Why Rest and Relaxation is Important

Don’t you agree with David the Psalmist that “We are fearfully and wonderfully made?” (Psalms 139). Our bodies are truly works of art - each constellation of cells, canopy of muscle and intricate network of synapses are highly specialised and perfectly designed to fulfil its predetermined purpose by God, our Master Creator.

We are constructed in such a way that each cell, sinew, and tissue is created for “work”. The heart our “master pump” beats on average 110,000 times a day to circulate blood through millions of miles of arteries, veins, and capillaries; whilst the brain our “master mind”, co-ordinates the movement of 600-800 muscles using 15-20 billion brain cells! Aren’t you amazed?


The most incredible thing is that this “work”, takes place behind the scenes enabling us to consciously do the things we need to live our lives. Even simple things such as walking, running, lifting, carrying, thinking, and talking, require effort. We need a combination of energy and rest to keep our bodies working effectively. Our heart rests between beating; we take breaks between breathing in and out; we also spend at least one third of our 24-hour cycle asleep, which tells me that “rest” is “as” important, if not “more” important than “work”.


Rest and relaxation are critical to our normal functioning because during this “down time” our body is healing, repairing and cleansing cells and tissues. During sleep, the body can attend to the more intensive task of restoration by removing toxins and waste that have built up during the day, without interruption. Sleep is also essential for the release of hormones that regulate important bodily processes such as blood sugar, muscle strength, blood pressure and growth. It makes sense therefore, that when we have difficulty sleeping or we are overworked, we are more susceptible to illness and stress, because the body is unable to restore itself.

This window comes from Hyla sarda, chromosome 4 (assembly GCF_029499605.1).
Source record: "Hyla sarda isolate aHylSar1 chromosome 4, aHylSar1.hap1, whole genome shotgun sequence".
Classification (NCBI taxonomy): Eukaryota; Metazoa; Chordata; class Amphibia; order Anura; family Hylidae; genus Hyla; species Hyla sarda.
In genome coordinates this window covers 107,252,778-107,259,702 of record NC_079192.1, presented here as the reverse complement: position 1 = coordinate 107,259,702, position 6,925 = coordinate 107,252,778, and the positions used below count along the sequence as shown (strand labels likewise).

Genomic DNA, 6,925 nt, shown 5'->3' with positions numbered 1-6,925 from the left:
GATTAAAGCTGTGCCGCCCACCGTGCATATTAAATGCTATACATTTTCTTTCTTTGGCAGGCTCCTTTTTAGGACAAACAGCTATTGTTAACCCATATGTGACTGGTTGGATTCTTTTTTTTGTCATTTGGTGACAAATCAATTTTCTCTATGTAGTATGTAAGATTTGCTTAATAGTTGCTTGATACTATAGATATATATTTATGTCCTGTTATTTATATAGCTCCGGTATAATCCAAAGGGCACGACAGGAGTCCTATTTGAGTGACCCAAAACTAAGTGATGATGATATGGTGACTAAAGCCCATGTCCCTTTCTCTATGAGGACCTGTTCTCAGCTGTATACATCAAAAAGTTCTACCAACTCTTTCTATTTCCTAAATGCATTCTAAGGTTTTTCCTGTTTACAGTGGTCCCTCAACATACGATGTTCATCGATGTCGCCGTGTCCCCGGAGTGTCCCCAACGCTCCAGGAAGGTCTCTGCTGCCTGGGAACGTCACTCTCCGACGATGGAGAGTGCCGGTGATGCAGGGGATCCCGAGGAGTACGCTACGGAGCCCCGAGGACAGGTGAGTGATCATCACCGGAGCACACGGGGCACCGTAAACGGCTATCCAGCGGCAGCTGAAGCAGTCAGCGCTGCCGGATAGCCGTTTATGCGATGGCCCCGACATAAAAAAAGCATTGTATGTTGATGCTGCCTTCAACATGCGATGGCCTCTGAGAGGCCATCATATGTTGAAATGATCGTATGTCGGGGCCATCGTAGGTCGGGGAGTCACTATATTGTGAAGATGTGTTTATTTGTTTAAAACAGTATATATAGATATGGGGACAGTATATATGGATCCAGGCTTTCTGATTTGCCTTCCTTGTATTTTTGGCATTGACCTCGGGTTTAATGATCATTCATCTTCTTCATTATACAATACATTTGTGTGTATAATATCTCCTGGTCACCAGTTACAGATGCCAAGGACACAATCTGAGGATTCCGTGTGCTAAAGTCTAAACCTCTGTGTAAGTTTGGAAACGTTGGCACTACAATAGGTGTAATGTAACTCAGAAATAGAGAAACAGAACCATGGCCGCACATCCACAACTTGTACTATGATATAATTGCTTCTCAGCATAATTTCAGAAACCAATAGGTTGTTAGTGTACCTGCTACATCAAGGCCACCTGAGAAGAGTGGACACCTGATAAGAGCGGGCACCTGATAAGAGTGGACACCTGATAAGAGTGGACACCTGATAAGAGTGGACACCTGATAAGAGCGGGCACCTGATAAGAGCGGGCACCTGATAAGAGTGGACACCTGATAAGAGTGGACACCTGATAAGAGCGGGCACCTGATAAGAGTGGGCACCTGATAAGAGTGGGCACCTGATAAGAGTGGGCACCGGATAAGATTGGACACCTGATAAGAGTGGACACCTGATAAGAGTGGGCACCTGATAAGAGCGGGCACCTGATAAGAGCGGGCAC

Many of us have experienced the feeling of being overwhelmed by life when we find it hard to relax because we have so many tasks to undertake whether it is at home or work or as a result of personal or family commitments. Sometimes it seems as if there aren’t enough hours in the day for us to meet all the demands upon our time.


When this feeling persists over a prolonged period it can lead to “stress”. Stress is useful to us in short bursts as it prepares our bodies to either “fight” or “flee” from situations which pose threats to the safety of ourselves or others. Prolonged exposure to stress, however, can impact upon our physical and emotional wellbeing causing headaches, irritability, difficulty sleeping, headaches and back pain. When we are overloaded by stress we can experience “burnout” and other conditions such as heart disease, stroke and cancer and depression.


Set out below, are 10 ways to avoid burnout by developing a routine of regular rest and relaxation


10 Tips for A More Relaxed Lifestyle:


  1. Organise yourself by keeping a list of the things you need to do for the day make the most of the times when you are at your most productive and use routines for everyday activities to save time.

  2. Avoid overwork by maintaining a balance between work and relaxation.

  3. Ensure you have balanced daily rest physically, mentally, emotionally, and socially.

  4. Allow yourself at least an hour of free time during the day doing something you enjoy-sports, creative pursuits, walks, spending time with friends or family.

  5. Build in time where you are doing nothing, just relaxing.

  6. Develop a routine that suits you and avoid extremes “too much organisation can be as ineffective as too little”.

  7. Accept help when offered- don’t be afraid to delegate to others at home or work.

  8. Avoid eating heavy meals before bedtime as well as food and beverages which interfere with normal sleep.

  9. Cultivate a routine that promotes relaxation- a warm bath before bedtime, a hot drink, listening to calming music or reading.

Taking regular holidays where you can do things that you do not normally do: such breaks can provide emotional and mental restoration, improve creativity,

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